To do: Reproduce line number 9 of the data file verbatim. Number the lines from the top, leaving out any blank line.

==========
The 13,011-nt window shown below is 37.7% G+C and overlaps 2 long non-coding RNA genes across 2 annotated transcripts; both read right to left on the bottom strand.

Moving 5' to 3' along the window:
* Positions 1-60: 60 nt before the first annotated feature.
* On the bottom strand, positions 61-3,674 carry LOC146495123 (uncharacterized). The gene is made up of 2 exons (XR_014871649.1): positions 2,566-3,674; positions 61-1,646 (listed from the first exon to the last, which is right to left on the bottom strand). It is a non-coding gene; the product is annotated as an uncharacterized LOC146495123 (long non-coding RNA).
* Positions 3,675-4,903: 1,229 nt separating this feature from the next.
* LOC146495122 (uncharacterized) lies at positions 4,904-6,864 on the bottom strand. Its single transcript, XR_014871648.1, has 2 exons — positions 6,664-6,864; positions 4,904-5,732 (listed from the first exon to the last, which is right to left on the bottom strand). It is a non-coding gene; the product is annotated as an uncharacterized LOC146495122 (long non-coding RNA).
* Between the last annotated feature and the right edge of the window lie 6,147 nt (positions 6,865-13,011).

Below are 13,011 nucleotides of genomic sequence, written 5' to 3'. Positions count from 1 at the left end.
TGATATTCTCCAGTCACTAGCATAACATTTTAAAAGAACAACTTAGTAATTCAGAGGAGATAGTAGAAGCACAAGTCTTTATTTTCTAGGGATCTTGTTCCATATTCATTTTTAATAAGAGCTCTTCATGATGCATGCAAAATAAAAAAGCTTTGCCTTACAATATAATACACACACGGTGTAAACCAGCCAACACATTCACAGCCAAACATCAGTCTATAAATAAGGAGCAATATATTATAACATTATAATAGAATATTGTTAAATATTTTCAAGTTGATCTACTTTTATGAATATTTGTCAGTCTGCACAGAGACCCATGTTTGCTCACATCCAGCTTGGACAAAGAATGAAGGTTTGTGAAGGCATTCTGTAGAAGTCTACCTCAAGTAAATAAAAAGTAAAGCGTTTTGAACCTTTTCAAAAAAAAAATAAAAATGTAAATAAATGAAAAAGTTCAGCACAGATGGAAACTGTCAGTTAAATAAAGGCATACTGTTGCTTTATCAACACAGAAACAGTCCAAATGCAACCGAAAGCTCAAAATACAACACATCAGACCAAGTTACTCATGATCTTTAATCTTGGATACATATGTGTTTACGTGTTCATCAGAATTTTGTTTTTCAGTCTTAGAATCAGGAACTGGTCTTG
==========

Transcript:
TGATATTCTCCAGTCACTAGCATAACATTTTAAAAGAACAACTTAGTAATTCAGAGGAGATAGTAGAAGCACAAGTCTTTATTTTCTAGGGATCTTGTTCCATATTCATTTTTAATAAGAGCTCTTCATGATGCATGCAAAATAAAAAAGCTTTGCCTTACAATATAATACACACACGGTGTAAACCAGCCAACACATTCACAGCCAAACATCAGTCTATAAATAAGGAGCAATATATTATAACATTATAATAGAATATTGTTAAATATTTTCAAGTTGATCTACTTTTATGAATATTTGTCAGTCTGCACAGAGACCCATGTTTGCTCACATCCAGCTTGGACAAAGAATGAAGGTTTGTGAAGGCATTCTGTAGAAGTCTACCTCAAGTAAATAAAAAGTAAAGCGTTTTGAACCTTTTCAAAAAAAAAATAAAAATGTAAATAAATGAAAAAGTTCAGCACAGATGGAAACTGTCAGTTAAATAAAGGCATACTGTTGCTTTATCAACACAGAAACAGTCCAAATGCAACCGAAAGCTCAAAATACAACACATCAGACCAAGTTACTCATGATCTTTAATCTTGGATACATATGTGTTTACGTGTTCATCAGAATTTTGTTTTTCAGTCTTAGAATCAGGAACTGGTCTTG